Acid-suppressive agents and life-style changes are considered standard methods in the treatment of acid-related GERD. Among these agents, proton pump inhibitors (PPIs) are preferred to histamine H2-receptor antagonists due to their greater efficacy and lack of tachyphylaxis.[14] As a consequence, the question arises if PPIs decrease all reflux episodes or if these drugs only decrease acid reflux. Therefore, we investigated the effect of PPIs on acid, weakly acid, weakly alkaline, liquid and mixed reflux episodes, their proximal extent and the bolus exposure time before and at the end of 2 months of PPI therapy (while still on therapy) measured by 24-h multichannel intraluminal impedance/pH (MII/pH) monitoring in children and adolescents with GERD.


Patient demographics

The study design was approved by the National Medical Ethics Committee of the Republic of Slovenia and the local Ethical Committee of the UZ Brussels in Belgium. Written informed consent was obtained from each patient (or the patient's parent) prior to the enrolment into the study. A total of 21 children and adolescents were included (10 boys, 11 girls, median age of 10.5 years, range 3.5-18 years) with symptoms suggesting GERD who were referred to the Department of Gastroenterology, Hepatology and Nutrition of Children's Hospital at University Medical Centre in Ljubljana, Slovenia, and to the University Children's Hospital in Brussels, Belgium. Three children (14%) were otherwise healthy, while 18 (86%) had medical conditions that predisposed them to severe GERD: 7 children had cystic fibrosis, 6 cerebral palsy and 5 esophageal atresia.

In all patients, signs and symptoms of GERD were evaluated by taking a thorough history with a standardized questionnaire.[15] All patients underwent esophago-gastro-duodenoscopy, during which absence or presence and grade of reflux esophagitis were noted . After the endoscopy, a MII-pH catheter was inserted for a 24-hour monitoring.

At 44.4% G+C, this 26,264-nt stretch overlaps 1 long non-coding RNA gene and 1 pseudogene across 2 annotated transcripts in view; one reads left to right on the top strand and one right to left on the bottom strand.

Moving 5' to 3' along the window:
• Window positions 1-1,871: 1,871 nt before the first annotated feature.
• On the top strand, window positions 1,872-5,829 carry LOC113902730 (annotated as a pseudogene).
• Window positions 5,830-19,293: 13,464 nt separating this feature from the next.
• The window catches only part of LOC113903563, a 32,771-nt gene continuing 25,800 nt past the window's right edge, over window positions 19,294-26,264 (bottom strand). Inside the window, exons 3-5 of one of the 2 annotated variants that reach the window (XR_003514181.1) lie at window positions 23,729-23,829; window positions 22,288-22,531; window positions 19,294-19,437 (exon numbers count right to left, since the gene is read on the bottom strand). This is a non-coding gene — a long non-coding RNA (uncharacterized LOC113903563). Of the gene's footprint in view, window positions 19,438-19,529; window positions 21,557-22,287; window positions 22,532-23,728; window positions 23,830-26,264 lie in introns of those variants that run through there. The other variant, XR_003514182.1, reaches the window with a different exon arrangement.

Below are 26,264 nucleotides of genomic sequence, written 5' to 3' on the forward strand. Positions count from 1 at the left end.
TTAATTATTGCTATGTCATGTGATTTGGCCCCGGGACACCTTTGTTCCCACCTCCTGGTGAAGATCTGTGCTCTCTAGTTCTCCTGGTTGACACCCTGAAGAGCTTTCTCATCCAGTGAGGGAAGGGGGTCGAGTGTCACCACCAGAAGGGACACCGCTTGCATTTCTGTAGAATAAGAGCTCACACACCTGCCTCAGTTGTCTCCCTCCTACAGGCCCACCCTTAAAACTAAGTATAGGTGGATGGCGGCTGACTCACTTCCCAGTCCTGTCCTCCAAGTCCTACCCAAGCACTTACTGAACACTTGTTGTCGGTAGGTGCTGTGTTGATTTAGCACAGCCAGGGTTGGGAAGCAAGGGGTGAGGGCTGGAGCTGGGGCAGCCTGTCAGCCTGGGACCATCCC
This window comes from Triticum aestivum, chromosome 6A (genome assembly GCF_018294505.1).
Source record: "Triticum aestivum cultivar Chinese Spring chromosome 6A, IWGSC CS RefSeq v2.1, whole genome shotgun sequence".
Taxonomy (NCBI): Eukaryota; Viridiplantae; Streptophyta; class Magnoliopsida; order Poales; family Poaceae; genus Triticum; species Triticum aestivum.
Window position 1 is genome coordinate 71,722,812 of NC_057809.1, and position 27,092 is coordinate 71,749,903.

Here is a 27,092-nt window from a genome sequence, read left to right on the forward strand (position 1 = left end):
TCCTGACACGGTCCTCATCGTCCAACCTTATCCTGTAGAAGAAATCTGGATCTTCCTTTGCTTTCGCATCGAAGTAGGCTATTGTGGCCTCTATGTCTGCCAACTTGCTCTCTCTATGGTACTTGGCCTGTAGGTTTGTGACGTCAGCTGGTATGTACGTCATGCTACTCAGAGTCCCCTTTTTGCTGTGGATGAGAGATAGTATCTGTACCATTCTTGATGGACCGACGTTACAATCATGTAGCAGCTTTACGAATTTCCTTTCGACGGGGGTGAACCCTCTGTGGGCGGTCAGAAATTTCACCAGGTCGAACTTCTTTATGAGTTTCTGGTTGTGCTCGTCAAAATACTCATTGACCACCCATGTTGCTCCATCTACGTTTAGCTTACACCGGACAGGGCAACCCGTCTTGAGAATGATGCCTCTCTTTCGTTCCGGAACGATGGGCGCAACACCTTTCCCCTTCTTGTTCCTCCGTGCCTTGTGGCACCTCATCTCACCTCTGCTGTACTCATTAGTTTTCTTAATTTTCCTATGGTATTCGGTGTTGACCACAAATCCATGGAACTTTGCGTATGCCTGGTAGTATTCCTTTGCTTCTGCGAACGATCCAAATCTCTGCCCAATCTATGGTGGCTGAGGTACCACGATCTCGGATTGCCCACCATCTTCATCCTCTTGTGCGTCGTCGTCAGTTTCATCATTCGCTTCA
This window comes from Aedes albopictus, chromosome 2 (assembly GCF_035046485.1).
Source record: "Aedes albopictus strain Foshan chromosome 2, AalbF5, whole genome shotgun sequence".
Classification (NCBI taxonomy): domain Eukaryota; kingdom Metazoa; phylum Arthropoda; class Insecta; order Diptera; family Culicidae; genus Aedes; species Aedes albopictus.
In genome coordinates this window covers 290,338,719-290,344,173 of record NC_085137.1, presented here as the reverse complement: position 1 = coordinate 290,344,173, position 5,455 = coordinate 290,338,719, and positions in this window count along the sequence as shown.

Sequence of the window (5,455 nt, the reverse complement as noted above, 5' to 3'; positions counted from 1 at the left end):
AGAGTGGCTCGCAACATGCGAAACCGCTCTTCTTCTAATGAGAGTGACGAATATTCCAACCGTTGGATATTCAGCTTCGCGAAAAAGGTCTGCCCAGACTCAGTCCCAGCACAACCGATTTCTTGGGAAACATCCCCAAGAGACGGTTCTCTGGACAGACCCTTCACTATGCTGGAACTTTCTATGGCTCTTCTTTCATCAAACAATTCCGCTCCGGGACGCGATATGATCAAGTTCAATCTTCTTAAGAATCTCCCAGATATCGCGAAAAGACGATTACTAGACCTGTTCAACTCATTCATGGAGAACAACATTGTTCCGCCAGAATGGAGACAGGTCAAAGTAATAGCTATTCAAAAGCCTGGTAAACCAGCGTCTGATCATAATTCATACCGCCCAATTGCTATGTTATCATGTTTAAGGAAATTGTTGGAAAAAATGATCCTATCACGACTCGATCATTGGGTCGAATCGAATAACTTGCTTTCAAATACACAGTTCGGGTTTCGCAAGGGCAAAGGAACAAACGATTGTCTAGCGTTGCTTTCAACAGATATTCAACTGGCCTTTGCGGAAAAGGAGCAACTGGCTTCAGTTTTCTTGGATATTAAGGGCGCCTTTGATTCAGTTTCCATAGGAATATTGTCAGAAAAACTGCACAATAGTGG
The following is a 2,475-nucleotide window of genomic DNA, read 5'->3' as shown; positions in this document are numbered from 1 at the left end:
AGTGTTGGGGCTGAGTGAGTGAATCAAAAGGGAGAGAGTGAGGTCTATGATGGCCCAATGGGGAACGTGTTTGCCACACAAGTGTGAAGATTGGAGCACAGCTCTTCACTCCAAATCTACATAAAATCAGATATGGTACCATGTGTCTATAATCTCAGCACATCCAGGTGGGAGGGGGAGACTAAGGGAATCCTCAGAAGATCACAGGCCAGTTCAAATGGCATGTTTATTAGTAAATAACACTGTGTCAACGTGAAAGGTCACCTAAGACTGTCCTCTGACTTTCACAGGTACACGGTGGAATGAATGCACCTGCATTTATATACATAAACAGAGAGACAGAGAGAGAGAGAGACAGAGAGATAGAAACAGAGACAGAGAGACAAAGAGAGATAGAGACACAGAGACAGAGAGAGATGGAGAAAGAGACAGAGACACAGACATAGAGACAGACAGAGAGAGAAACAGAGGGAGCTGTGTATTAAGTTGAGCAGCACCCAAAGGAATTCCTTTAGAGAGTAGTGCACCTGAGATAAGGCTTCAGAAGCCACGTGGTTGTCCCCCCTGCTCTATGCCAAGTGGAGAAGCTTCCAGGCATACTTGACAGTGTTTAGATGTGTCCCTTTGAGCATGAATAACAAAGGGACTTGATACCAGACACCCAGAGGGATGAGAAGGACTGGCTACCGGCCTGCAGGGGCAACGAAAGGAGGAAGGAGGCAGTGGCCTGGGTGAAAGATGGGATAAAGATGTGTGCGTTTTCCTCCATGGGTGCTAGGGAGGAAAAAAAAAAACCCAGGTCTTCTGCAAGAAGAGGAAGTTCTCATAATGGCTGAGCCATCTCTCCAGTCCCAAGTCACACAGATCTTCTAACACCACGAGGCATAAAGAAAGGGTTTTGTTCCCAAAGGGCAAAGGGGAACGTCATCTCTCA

All patients were treated with PPIs (omeprazole) with an approximate daily dose of 1 mg/kg per day, given once daily 30 minutes before breakfast, for a minimum of 2 months. Patients with other chronic conditions continued the therapy they were on. Drugs with an effect on gastrointestinal motility or other acid reducing medications such as alginates were not allowed.

After 2 months, still on PPI therapy, GER-symptoms were reassessed using the same questionnaire. The patients or their parents were asked to evaluate the degree of change induced by PPIs, offering five possibilities: worsened, remained unchanged, slightly better, significantly better (or minimal symptoms not affecting daily activity), symptom-free. The treatment was considered a success when none or only minimal symptoms persisted (the last two categories). All the other possibilities were considered as treatment failure.


All patients underwent upper endoscopy under general anesthesia. Reflux esophagitis was graded using the Los Angeles classification (Table 1).[16] At least two biopsies were obtained from 3 to 5 cm above the gastroesophageal junction. Biopsies were assessed by a trained gastrointestinal pathologist; other (non-GERD) esophageal pathologies were excluded. To define the severity of esophagitis, endoscopic (macroscopic, not histological) grades were used since endoscopic view offers a better insight into the severity of the esophageal disease.[17] For obvious ethical reasons, follow-up endoscopy was performed (by the same endoscopist) only in those with reflux esophagitis.

MII-pH monitoring